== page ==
Nov. 17 2011 12:43 PM
jgarbuz from Queens

It is a false hope. Our standard of living WILL and SHALL come down, like it or not. It simply flew too high on a burst of DEBT, that finally deflated. Period. This is a structural change that will require a generation of pain as we go down to a realistic altitude and attitude.

Nov. 17 2011 12:40 PM
Keira

I am no economist (far from it) but returning to a gold standard seems kind of loopy on just an intuitive level.

Nov. 17 2011 12:40 PM
Mikeweb from Brooklyn

Well, there we go. This guy just lost me at the well-worn insistance that lower tax rates increase tax revenue. He's on the Laffer Kool-aid. And now some Keynesian revisionist history. One word: idiot.

Nov. 17 2011 12:39 PM
emmanuel

Does your guest think that our economic system is dependent on catastrophes, in order to justify its existence?

Nov. 17 2011 12:38 PM
jgarbuz from Queens

The reality is, you can talk about currency manipulations and the gold standard till the cows come home, but until the US standard of living DROPS to a sustainable and competitive level, none of these fiscal or monetary fixes are going to do anything. The US standard of living for the last 40 years was built on a debt bubble that burst, and only till we come down off cloud 9 and forget the "American dream" of a McMansion and few SUV's in the garage, our unemployment problems will remain in place. We have to come down to the the right altitude.

Nov. 17 2011 12:37 PM
Amy from Manhattan

So it's not really an Apple pie? (& to the extent it isn't, it's not as American as....)

Nov. 17 2011 12:36 PM
Amy from Manhattan

What bothers me is that Rickards repeatedly says things like "Going back to the gold standard improved Country X's economy," as though that were the only factor. Sounds oversimplified--what else was going on that could have influenced the outcome?

Nov. 17 2011 12:34 PM

So there is enough gold on the Earth to represent the USA currency, much less the world's currency?

Just looking at the National Debt is around $15 trillion. The price of gold is around $1800/ troy ounce. That means just to represent the debt is around 8.333 billion ounces of gold... Current holdings of gold by the US Mint is only $147.3 million ounces. So it looks like we have a bit of numbers problem if you want do the entire economy in gold.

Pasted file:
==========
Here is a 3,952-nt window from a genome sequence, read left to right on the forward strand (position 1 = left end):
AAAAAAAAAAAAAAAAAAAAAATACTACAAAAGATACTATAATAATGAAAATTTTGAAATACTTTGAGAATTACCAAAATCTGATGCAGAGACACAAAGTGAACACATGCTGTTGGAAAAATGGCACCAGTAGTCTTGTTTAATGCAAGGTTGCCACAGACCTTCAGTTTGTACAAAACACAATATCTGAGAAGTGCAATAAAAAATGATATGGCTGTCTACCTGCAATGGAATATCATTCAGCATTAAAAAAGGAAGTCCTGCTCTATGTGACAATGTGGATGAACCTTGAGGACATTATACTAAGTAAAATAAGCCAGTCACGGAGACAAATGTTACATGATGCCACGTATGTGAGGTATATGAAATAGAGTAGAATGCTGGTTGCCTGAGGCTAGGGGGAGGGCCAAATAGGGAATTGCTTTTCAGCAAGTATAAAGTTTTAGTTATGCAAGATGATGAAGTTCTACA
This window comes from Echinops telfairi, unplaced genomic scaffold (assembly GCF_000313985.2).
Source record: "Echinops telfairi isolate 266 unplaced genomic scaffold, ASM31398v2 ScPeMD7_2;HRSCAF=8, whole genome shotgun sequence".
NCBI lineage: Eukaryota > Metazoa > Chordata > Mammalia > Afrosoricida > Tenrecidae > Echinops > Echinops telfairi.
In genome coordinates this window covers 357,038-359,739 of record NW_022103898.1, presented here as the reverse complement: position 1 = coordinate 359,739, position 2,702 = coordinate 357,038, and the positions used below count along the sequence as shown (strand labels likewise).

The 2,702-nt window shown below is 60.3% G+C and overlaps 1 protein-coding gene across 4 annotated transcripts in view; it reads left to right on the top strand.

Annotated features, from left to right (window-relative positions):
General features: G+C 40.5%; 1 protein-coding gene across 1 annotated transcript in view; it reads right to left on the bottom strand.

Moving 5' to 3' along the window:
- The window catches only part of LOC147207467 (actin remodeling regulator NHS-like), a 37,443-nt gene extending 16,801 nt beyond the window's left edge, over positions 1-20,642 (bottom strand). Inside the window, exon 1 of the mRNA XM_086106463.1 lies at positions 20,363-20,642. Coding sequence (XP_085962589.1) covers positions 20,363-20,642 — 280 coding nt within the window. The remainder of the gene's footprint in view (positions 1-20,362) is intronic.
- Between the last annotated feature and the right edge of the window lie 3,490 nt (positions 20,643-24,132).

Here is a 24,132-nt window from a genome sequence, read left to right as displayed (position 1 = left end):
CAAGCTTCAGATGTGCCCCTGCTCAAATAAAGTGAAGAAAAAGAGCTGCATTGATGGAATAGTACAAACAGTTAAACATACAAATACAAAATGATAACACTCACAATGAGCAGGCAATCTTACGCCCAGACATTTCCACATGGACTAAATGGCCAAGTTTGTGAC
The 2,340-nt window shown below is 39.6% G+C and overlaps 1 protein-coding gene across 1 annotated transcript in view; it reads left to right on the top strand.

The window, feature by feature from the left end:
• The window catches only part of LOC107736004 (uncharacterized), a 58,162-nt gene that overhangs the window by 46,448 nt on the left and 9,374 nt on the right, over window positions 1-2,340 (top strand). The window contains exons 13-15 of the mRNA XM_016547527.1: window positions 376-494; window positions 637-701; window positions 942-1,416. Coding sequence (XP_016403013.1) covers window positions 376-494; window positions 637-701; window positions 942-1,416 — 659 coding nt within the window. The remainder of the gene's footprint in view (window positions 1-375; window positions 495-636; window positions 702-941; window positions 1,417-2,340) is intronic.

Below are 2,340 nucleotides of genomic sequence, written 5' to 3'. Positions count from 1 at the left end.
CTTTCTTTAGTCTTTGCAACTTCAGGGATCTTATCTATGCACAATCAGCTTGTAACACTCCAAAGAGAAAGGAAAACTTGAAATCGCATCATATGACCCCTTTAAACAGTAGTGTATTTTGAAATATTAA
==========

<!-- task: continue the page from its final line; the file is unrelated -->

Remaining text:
Nov. 17 2011 12:33 PM
Mike from Manhattan

This fixation on a gold standard instead of a labour standard is a tool of the rich to further devalue the purchasing power and delay the realization by the majority of people that live in this modern economic sharecropping society. The vast majority of people "owe" but do not "own". These crises are tools of the financial powers to disenfranchise the powerless, by denying them access to the jobs and livelihood that should be available to all with the proper allocation and valuation of labor and resources.

Nov. 17 2011 12:33 PM
Joe Mirsky from Pompton Lakes NJ

How does a gold standard work with the fractional reserve system we have in which banks create money?

Nov. 17 2011 12:30 PM
Tony from NYC

Please ask your guest to explain in more precise detail how short term foreign currency fluctuations (1-3 months periods, for example) are corrected for by exporters through immediate changes in the prices of traded goods. I trade/export/import un-hedge-able physical commodities worldwide for cash and bank wire transfer payment. Changes in currency values (for example the weakening of the EURO vs US$ in the past 30 days) get reflected in the prices of the goods within a few days - about how long it takes to do and close a deal - so currency fluctuations don't change the volume of business, just its direction (eg. export from Europe to China one month; export from USA to China another month). Trade barriers (like quantitative restrictions on the import of certain goods, like cars), however, do have large effects on both trade volumes and th direction of trade. I see quick compensatory adjustment to currency fluctuations by business. I believe that this part of international trade and finance is working. DON'T FIX WHAT AIN'T BROKE.

Nov. 17 2011 12:26 PM
Matt

What about financial collapses of 1870s, 1893 and 1907?

Nov. 17 2011 12:25 PM

Leave a Comment

Register for your own account so you can vote on comments, save your favorites, and more. Learn more.
Please stay on topic, be civil, and be brief.
Email addresses are never displayed, but they are required to confirm your comments. Names are displayed with all comments. We reserve the right to edit any comments posted on this site. Please read the Comment Guidelines before posting. By leaving a comment, you agree to New York Public Radio's Privacy Policy and Terms Of Use.